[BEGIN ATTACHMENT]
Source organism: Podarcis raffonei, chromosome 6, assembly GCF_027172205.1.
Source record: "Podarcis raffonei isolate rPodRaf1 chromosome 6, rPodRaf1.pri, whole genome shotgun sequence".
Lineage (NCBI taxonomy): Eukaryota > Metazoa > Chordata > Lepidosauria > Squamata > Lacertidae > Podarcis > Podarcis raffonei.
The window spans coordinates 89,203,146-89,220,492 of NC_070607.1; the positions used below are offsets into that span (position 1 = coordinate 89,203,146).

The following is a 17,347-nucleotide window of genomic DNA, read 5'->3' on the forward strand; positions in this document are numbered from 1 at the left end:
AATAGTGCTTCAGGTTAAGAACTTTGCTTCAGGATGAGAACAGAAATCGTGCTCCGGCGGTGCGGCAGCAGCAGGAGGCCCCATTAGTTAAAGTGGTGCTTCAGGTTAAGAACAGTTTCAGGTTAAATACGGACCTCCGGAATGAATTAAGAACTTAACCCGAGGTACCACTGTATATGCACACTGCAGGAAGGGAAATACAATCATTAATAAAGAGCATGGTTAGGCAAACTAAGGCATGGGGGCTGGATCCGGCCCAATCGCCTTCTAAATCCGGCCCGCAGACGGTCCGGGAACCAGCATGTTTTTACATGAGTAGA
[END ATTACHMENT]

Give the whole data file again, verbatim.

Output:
Source organism: Podarcis raffonei, chromosome 6, assembly GCF_027172205.1.
Source record: "Podarcis raffonei isolate rPodRaf1 chromosome 6, rPodRaf1.pri, whole genome shotgun sequence".
Lineage (NCBI taxonomy): Eukaryota > Metazoa > Chordata > Lepidosauria > Squamata > Lacertidae > Podarcis > Podarcis raffonei.
The window spans coordinates 89,203,146-89,220,492 of NC_070607.1; the positions used below are offsets into that span (position 1 = coordinate 89,203,146).

The following is a 17,347-nucleotide window of genomic DNA, read 5'->3' on the forward strand; positions in this document are numbered from 1 at the left end:
AATAGTGCTTCAGGTTAAGAACTTTGCTTCAGGATGAGAACAGAAATCGTGCTCCGGCGGTGCGGCAGCAGCAGGAGGCCCCATTAGTTAAAGTGGTGCTTCAGGTTAAGAACAGTTTCAGGTTAAATACGGACCTCCGGAATGAATTAAGAACTTAACCCGAGGTACCACTGTATATGCACACTGCAGGAAGGGAAATACAATCATTAATAAAGAGCATGGTTAGGCAAACTAAGGCATGGGGGCTGGATCCGGCCCAATCGCCTTCTAAATCCGGCCCGCAGACGGTCCGGGAACCAGCATGTTTTTACATGAGTAGA